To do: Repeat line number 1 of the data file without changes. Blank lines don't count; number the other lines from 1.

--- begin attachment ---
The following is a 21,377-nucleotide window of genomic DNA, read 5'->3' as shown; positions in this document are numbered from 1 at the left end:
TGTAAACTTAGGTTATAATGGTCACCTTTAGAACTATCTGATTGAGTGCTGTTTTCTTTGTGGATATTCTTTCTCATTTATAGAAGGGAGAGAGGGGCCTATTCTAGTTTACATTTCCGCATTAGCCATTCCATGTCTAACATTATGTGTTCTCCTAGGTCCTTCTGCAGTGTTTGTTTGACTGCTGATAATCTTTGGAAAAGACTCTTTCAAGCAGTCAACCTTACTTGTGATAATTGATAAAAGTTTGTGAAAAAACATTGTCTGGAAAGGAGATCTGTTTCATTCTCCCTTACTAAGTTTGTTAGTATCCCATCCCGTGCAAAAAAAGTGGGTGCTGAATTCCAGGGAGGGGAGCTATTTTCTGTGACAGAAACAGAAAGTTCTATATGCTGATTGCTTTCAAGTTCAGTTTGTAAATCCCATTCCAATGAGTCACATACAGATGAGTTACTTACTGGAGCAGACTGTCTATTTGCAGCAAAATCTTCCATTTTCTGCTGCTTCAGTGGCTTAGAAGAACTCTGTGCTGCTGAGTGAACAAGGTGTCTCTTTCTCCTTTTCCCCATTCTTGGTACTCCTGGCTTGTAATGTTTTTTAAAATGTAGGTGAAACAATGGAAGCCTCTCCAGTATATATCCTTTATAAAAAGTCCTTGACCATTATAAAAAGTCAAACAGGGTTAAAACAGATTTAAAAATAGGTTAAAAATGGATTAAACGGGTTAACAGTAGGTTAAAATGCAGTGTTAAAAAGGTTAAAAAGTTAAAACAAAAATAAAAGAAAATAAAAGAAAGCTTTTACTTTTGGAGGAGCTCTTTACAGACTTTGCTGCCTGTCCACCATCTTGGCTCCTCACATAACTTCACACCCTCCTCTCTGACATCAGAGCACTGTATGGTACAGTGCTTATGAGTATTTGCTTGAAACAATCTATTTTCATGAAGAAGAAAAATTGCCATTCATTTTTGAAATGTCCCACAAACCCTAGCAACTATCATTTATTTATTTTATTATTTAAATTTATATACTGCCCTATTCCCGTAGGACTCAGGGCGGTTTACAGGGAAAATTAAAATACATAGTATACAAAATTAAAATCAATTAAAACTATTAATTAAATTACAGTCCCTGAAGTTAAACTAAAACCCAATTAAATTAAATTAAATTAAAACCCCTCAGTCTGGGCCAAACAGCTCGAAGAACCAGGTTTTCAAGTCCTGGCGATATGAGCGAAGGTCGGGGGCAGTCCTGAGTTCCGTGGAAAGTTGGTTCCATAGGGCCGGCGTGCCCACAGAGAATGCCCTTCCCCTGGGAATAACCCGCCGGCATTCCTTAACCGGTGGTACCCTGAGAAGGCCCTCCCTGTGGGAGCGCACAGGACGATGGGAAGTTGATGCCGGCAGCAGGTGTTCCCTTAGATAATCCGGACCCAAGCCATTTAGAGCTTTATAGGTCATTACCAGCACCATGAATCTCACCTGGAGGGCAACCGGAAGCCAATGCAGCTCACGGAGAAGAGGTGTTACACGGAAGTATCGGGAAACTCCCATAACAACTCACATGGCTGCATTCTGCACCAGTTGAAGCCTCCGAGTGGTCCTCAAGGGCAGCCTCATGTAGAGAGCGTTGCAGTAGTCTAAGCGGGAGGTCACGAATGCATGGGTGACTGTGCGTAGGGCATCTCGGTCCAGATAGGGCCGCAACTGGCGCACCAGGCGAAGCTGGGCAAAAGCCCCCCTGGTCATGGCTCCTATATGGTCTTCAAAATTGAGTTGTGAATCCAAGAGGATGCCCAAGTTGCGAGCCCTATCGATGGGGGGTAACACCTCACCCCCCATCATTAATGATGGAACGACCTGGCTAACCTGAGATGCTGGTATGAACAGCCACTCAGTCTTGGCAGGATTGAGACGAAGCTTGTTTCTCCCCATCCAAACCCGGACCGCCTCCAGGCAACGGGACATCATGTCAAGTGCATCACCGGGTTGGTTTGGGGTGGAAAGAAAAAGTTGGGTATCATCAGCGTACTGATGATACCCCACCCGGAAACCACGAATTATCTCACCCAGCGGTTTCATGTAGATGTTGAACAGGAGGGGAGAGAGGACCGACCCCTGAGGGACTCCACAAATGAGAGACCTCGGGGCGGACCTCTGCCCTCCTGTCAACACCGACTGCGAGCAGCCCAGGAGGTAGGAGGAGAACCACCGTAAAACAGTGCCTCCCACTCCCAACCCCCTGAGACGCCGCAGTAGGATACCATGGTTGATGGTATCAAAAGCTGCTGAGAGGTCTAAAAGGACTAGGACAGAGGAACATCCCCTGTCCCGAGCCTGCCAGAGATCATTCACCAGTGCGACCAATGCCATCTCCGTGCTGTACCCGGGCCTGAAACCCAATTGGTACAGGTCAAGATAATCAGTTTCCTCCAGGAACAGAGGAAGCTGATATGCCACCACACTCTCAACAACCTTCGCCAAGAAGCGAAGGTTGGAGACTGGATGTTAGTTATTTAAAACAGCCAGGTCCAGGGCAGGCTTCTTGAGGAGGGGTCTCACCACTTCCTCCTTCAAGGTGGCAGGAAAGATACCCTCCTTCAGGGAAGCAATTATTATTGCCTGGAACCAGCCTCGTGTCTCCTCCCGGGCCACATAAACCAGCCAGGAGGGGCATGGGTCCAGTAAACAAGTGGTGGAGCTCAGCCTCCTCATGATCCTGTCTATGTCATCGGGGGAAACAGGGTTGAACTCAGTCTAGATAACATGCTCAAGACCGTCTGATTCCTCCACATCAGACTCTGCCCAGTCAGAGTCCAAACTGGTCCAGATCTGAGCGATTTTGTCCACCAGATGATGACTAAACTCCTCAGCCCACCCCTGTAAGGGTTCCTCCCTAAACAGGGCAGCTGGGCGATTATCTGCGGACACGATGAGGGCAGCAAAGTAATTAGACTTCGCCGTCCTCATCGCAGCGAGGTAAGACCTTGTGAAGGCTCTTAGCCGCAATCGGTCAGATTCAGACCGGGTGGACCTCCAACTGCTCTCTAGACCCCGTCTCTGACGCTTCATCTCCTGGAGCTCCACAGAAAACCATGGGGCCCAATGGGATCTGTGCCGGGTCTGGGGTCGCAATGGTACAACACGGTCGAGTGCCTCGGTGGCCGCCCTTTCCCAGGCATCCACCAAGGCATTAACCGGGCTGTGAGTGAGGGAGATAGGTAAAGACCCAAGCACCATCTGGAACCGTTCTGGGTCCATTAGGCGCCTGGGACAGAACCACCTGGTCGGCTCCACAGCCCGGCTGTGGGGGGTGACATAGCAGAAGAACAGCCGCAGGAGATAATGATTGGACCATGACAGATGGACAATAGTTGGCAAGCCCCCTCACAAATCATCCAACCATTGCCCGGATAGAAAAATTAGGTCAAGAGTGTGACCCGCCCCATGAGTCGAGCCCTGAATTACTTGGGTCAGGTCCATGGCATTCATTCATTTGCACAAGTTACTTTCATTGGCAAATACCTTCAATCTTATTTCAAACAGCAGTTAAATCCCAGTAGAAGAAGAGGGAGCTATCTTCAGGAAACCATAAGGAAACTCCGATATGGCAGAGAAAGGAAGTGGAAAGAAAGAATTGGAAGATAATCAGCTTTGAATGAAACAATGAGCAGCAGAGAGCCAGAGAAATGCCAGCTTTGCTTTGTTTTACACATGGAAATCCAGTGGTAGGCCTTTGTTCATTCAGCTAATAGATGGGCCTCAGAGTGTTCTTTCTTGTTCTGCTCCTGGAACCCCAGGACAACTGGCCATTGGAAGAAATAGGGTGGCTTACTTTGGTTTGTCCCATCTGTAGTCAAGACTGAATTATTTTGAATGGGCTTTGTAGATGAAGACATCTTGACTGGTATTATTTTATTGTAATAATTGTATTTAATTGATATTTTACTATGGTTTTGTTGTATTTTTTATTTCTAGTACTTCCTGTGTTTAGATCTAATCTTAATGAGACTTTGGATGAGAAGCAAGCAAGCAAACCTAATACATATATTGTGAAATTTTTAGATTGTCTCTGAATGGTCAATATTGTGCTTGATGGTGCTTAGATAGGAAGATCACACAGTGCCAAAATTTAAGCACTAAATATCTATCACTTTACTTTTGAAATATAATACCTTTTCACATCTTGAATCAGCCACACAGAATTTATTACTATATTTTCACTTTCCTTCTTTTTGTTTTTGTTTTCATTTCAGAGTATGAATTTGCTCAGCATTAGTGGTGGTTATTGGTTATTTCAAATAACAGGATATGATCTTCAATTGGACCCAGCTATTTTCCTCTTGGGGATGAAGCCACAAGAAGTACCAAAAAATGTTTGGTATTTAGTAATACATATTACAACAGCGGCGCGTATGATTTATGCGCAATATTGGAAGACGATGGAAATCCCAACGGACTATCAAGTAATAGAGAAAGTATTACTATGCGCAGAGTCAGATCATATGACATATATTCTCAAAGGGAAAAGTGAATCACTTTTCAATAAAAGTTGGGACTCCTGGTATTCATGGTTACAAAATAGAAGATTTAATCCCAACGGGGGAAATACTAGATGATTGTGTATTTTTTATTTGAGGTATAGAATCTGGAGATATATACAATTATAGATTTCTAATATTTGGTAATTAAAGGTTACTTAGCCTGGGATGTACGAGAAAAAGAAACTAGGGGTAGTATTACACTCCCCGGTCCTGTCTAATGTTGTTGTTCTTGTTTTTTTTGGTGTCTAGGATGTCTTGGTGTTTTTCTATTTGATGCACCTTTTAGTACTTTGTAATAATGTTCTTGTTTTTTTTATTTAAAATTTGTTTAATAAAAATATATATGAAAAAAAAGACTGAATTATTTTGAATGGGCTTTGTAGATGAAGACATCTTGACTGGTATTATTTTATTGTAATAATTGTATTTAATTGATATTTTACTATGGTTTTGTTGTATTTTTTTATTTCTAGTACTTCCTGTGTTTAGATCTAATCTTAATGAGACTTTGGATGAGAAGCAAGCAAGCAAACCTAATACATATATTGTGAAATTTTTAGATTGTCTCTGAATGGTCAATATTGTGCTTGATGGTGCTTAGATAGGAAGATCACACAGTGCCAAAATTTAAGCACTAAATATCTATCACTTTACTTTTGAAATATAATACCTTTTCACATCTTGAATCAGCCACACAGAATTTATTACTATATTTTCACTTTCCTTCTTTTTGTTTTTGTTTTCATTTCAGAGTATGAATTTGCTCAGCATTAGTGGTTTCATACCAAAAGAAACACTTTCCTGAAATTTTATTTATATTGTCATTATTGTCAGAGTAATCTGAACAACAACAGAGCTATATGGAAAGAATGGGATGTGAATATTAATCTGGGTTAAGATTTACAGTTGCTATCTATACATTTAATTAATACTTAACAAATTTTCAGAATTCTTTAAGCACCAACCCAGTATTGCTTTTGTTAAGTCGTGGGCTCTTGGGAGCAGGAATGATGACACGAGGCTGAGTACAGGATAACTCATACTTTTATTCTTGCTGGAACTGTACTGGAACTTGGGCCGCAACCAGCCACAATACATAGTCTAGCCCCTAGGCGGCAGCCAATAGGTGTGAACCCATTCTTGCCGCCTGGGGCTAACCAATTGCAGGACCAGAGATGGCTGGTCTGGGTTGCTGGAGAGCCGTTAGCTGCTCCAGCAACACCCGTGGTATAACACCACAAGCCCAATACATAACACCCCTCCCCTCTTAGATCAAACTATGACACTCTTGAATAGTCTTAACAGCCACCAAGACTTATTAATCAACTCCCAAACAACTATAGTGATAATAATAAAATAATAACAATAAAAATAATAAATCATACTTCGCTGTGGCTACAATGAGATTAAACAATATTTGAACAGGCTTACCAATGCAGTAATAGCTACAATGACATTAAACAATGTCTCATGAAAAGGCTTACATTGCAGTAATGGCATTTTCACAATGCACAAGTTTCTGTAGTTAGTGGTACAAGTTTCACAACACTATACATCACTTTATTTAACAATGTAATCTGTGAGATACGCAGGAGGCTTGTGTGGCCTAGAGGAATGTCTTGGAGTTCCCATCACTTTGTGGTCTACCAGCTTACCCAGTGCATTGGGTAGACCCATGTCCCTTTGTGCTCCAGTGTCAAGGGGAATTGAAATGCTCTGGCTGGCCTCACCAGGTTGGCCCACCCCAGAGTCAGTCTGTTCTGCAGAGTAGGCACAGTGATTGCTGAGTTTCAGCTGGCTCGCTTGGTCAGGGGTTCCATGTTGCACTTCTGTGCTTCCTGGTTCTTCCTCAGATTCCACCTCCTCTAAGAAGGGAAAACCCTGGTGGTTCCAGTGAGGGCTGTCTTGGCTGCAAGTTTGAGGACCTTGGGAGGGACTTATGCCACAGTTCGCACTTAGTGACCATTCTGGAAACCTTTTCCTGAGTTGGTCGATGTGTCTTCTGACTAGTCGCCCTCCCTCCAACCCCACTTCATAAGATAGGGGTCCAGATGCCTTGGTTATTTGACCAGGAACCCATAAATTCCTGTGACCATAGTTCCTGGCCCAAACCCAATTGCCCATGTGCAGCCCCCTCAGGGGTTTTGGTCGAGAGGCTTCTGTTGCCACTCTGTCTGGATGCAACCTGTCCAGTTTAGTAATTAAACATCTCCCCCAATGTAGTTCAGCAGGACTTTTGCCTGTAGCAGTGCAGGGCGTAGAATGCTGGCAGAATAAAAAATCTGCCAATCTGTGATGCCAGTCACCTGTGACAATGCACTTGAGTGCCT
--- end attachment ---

The following is a 21,377-nucleotide window of genomic DNA, read 5'->3' as shown; positions in this document are numbered from 1 at the left end: